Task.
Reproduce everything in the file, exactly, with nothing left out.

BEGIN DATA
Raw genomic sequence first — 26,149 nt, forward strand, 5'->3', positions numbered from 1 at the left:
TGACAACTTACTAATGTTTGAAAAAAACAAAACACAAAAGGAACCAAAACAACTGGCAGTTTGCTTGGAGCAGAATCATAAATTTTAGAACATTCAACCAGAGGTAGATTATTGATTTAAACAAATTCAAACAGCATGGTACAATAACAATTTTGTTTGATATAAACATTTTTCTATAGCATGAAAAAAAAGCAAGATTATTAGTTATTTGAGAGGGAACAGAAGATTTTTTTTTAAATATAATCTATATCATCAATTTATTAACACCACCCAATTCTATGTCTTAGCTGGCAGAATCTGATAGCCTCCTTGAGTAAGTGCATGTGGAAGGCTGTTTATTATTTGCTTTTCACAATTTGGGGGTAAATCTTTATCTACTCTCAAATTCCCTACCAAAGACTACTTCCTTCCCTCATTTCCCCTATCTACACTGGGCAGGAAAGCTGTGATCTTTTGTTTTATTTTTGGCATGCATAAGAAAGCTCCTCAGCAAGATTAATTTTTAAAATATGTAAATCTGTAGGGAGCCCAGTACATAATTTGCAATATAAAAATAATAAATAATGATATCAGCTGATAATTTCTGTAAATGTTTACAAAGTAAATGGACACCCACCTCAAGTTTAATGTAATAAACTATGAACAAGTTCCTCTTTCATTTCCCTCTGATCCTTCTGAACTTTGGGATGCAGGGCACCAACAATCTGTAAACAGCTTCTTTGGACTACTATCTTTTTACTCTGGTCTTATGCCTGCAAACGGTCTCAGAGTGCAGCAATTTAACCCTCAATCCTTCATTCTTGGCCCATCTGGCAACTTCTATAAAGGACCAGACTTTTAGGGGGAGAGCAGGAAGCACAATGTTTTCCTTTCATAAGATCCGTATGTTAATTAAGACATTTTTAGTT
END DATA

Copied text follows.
Raw genomic sequence first — 26,149 nt, forward strand, 5'->3', positions numbered from 1 at the left:
TGACAACTTACTAATGTTTGAAAAAAACAAAACACAAAAGGAACCAAAACAACTGGCAGTTTGCTTGGAGCAGAATCATAAATTTTAGAACATTCAACCAGAGGTAGATTATTGATTTAAACAAATTCAAACAGCATGGTACAATAACAATTTTGTTTGATATAAACATTTTTCTATAGCATGAAAAAAAAGCAAGATTATTAGTTATTTGAGAGGGAACAGAAGATTTTTTTTTAAATATAATCTATATCATCAATTTATTAACACCACCCAATTCTATGTCTTAGCTGGCAGAATCTGATAGCCTCCTTGAGTAAGTGCATGTGGAAGGCTGTTTATTATTTGCTTTTCACAATTTGGGGGTAAATCTTTATCTACTCTCAAATTCCCTACCAAAGACTACTTCCTTCCCTCATTTCCCCTATCTACACTGGGCAGGAAAGCTGTGATCTTTTGTTTTATTTTTGGCATGCATAAGAAAGCTCCTCAGCAAGATTAATTTTTAAAATATGTAAATCTGTAGGGAGCCCAGTACATAATTTGCAATATAAAAATAATAAATAATGATATCAGCTGATAATTTCTGTAAATGTTTACAAAGTAAATGGACACCCACCTCAAGTTTAATGTAATAAACTATGAACAAGTTCCTCTTTCATTTCCCTCTGATCCTTCTGAACTTTGGGATGCAGGGCACCAACAATCTGTAAACAGCTTCTTTGGACTACTATCTTTTTACTCTGGTCTTATGCCTGCAAACGGTCTCAGAGTGCAGCAATTTAACCCTCAATCCTTCATTCTTGGCCCATCTGGCAACTTCTATAAAGGACCAGACTTTTAGGGGGAGAGCAGGAAGCACAATGTTTTCCTTTCATAAGATCCGTATGTTAATTAAGACATTTTTAGTT